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Limit on proxies a nightmare for sectional title schemes

08 Nov 2016

Under the old sectional titles Act an owner was allowed to give a proxy to anyone that he or she pleased. Proxies were very helpful in being able to hold general meetings, and especially AGMs, and without which many of these meetings would never have had a quorum.

“The Sectional Titles Management Act has introduced the concept of limiting any one person to holding a maximum of two proxies, and this is going to have to be reviewed for a number of reasons,” says Spencer.

“It would seem that the powers that be were persuaded that some people, and especially some chairmen, used proxies as a way to keep control over their buildings or to have decisions go their way,” says Mike Spencer of Platinum Global.

“The Sectional Titles Management Act has introduced the concept of limiting any one person to holding a maximum of two proxies, and this is going to have to be reviewed for a number of reasons.”

Spencer says the reasons for this include:

1. It could well be unconstitutional to prevent anyone from appointing any particular person as their proxy - another word for a power of attorney to vote on their behalf. How can you be prevented from asking somebody else that you have confidence in to act on your behalf?

2. Secondly, it discriminates between owners. For example, if two owners own one unit each and another owns 60 units, then the proxies for the first two owners counts as only two votes, while just for a single other owner it would count for 60 votes.

By imposing this limitation there are a number of really practical problems:

How do you know who will actually attend the meeting?

You know that the chairman will be there, but won’t know if a particular owner will be there. Currently you can give a proxy to an owner who you hope will be there, or alternatively to the chairman. Now that won’t work anymore.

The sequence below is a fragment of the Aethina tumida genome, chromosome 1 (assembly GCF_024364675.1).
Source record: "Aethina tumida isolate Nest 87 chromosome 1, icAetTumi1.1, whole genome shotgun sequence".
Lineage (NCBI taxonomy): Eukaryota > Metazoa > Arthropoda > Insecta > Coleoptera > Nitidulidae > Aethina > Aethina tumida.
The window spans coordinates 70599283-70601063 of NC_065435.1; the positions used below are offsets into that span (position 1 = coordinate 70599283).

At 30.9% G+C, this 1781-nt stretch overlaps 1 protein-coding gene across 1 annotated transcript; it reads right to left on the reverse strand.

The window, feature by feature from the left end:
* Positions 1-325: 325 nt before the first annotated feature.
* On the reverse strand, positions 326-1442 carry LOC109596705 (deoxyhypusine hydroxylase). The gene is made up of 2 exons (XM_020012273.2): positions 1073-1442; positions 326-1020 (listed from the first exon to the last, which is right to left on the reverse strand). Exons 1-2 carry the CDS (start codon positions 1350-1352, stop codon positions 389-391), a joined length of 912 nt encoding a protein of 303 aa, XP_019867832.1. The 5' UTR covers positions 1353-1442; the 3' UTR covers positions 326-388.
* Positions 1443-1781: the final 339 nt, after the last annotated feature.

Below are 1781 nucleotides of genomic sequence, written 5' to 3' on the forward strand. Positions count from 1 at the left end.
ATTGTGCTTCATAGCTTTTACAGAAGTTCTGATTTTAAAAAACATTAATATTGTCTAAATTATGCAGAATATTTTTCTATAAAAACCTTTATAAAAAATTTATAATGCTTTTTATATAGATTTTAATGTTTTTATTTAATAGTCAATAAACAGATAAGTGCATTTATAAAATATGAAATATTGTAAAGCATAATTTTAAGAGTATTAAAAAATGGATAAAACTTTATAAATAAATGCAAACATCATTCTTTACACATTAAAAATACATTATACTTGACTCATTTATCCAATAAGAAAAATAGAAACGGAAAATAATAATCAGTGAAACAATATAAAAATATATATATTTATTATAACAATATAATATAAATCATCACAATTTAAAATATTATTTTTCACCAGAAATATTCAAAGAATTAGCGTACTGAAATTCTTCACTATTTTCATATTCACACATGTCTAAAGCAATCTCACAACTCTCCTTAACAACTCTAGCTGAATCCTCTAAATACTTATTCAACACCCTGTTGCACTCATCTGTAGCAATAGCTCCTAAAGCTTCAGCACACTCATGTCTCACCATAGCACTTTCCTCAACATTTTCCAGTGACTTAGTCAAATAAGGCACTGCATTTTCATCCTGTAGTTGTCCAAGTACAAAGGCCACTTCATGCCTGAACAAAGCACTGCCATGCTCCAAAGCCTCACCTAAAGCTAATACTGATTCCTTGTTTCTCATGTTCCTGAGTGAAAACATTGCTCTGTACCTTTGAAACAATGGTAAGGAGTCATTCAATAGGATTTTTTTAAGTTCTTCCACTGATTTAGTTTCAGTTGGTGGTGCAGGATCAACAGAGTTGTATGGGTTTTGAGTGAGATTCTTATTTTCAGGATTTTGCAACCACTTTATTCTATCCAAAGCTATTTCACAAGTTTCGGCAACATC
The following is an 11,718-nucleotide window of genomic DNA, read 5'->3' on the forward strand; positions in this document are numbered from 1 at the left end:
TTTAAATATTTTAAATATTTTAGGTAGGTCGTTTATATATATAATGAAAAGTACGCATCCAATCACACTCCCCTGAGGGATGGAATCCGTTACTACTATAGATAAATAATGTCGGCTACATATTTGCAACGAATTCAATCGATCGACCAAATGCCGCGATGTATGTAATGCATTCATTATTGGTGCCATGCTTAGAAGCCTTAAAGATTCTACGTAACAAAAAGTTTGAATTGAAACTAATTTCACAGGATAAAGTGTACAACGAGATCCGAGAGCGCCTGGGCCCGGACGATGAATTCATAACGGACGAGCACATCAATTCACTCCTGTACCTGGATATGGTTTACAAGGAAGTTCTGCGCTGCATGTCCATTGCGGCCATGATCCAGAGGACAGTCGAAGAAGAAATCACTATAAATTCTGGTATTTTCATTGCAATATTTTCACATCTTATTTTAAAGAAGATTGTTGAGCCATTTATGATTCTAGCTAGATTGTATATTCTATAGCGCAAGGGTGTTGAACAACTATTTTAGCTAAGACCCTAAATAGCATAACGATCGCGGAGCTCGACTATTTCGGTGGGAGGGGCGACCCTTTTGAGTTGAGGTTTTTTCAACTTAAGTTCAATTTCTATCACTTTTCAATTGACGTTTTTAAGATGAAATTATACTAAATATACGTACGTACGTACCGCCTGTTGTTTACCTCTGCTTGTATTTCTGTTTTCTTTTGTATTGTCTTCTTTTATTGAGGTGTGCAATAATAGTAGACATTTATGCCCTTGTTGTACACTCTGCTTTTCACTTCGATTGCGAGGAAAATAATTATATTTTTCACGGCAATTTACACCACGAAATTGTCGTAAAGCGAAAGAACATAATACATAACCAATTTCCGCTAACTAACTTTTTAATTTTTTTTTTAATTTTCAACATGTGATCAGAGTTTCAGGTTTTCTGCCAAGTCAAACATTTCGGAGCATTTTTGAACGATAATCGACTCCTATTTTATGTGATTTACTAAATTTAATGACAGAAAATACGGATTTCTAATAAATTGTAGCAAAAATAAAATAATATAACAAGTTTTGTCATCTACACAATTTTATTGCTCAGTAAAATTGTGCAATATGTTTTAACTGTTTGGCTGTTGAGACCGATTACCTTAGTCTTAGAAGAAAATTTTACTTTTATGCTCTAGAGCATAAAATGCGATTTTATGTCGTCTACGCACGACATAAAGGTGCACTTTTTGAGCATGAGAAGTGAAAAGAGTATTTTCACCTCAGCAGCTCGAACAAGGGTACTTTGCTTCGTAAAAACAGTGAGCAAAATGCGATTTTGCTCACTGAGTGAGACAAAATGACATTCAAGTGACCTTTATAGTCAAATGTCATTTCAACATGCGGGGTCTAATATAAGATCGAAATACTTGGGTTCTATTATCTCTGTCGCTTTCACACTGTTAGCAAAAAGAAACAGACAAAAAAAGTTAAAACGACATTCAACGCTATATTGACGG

A lack of a quorum

If a meeting is not held because of a lack of a quorum, it is automatically held over to the same time and place the following week, and the attendees - a minimum of two - automatically form a quorum and make the decisions to the possible detriment of all the other owners.

“The chances of not getting a quorum is greatly increased, and I would suggest that most general meeting will be held this way in future - to nobody’s benefit,” says Spencer.

Implementation and practicality

Managing Agents will seldom have the time, space or staff to attend to these unscheduled meetings - they schedule general meetings long in advance, and may have too many bodies corporate to manage to allow for additional meetings to be held.

Counterproductive

This new way of working actually works against those that take the time and trouble to attend meetings, and frequent cancellation and rescheduling of general meetings is likely to result in even worse attendance.

“The real point is that an owner should be allowed in common law to decide who he or she wants to attend a meeting on their behalf. The crazy situation will arise that if I own a unit in my name, and in a trust and in a company, then I cannot give one person a proxy to act on my behalf,” says Spencer.

Despite strong opposition by the National Association of Managing Agents (NAMA) and others, Spencer says the lawmakers saw fit to implement this impractical amendment.

“It urgently needs to be reviewed and reverted to the previous situation where any one person could hold however many proxies he or she was given. Every owner has a right to choose his or her own representative, and if they don’t vote the way you want, then don’t appoint them next time, or give a proxy instructions on how they must vote,” he says.

“This is a clause of the new act that must be changed urgently to avoid massive disruption to the industry.”

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